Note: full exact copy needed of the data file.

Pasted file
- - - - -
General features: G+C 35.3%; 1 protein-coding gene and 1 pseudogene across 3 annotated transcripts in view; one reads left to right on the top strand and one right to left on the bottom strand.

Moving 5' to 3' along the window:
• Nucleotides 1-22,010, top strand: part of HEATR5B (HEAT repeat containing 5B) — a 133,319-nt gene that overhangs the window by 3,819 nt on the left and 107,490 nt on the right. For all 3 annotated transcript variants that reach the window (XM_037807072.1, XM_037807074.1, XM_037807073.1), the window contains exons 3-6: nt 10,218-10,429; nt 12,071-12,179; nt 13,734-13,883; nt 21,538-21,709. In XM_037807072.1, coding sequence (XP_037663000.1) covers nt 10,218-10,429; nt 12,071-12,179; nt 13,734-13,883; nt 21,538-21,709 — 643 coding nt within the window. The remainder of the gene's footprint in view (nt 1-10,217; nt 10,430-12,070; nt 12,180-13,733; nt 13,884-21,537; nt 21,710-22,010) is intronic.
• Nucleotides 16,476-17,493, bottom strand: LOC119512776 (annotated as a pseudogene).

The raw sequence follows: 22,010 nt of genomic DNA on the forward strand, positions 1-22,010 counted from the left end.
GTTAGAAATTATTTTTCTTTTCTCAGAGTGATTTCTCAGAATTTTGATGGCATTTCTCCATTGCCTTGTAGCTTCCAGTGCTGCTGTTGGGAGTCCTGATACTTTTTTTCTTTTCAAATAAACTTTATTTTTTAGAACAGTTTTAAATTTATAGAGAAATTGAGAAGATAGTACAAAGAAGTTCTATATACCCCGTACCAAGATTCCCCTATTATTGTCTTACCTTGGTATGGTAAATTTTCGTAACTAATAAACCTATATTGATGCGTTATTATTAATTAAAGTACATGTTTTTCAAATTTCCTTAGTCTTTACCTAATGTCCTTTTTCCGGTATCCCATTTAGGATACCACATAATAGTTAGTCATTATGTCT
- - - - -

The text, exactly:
General features: G+C 35.3%; 1 protein-coding gene and 1 pseudogene across 3 annotated transcripts in view; one reads left to right on the top strand and one right to left on the bottom strand.

Moving 5' to 3' along the window:
• Nucleotides 1-22,010, top strand: part of HEATR5B (HEAT repeat containing 5B) — a 133,319-nt gene that overhangs the window by 3,819 nt on the left and 107,490 nt on the right. For all 3 annotated transcript variants that reach the window (XM_037807072.1, XM_037807074.1, XM_037807073.1), the window contains exons 3-6: nt 10,218-10,429; nt 12,071-12,179; nt 13,734-13,883; nt 21,538-21,709. In XM_037807072.1, coding sequence (XP_037663000.1) covers nt 10,218-10,429; nt 12,071-12,179; nt 13,734-13,883; nt 21,538-21,709 — 643 coding nt within the window. The remainder of the gene's footprint in view (nt 1-10,217; nt 10,430-12,070; nt 12,180-13,733; nt 13,884-21,537; nt 21,710-22,010) is intronic.
• Nucleotides 16,476-17,493, bottom strand: LOC119512776 (annotated as a pseudogene).

The raw sequence follows: 22,010 nt of genomic DNA on the forward strand, positions 1-22,010 counted from the left end.
GTTAGAAATTATTTTTCTTTTCTCAGAGTGATTTCTCAGAATTTTGATGGCATTTCTCCATTGCCTTGTAGCTTCCAGTGCTGCTGTTGGGAGTCCTGATACTTTTTTTCTTTTCAAATAAACTTTATTTTTTAGAACAGTTTTAAATTTATAGAGAAATTGAGAAGATAGTACAAAGAAGTTCTATATACCCCGTACCAAGATTCCCCTATTATTGTCTTACCTTGGTATGGTAAATTTTCGTAACTAATAAACCTATATTGATGCGTTATTATTAATTAAAGTACATGTTTTTCAAATTTCCTTAGTCTTTACCTAATGTCCTTTTTCCGGTATCCCATTTAGGATACCACATAATAGTTAGTCATTATGTCT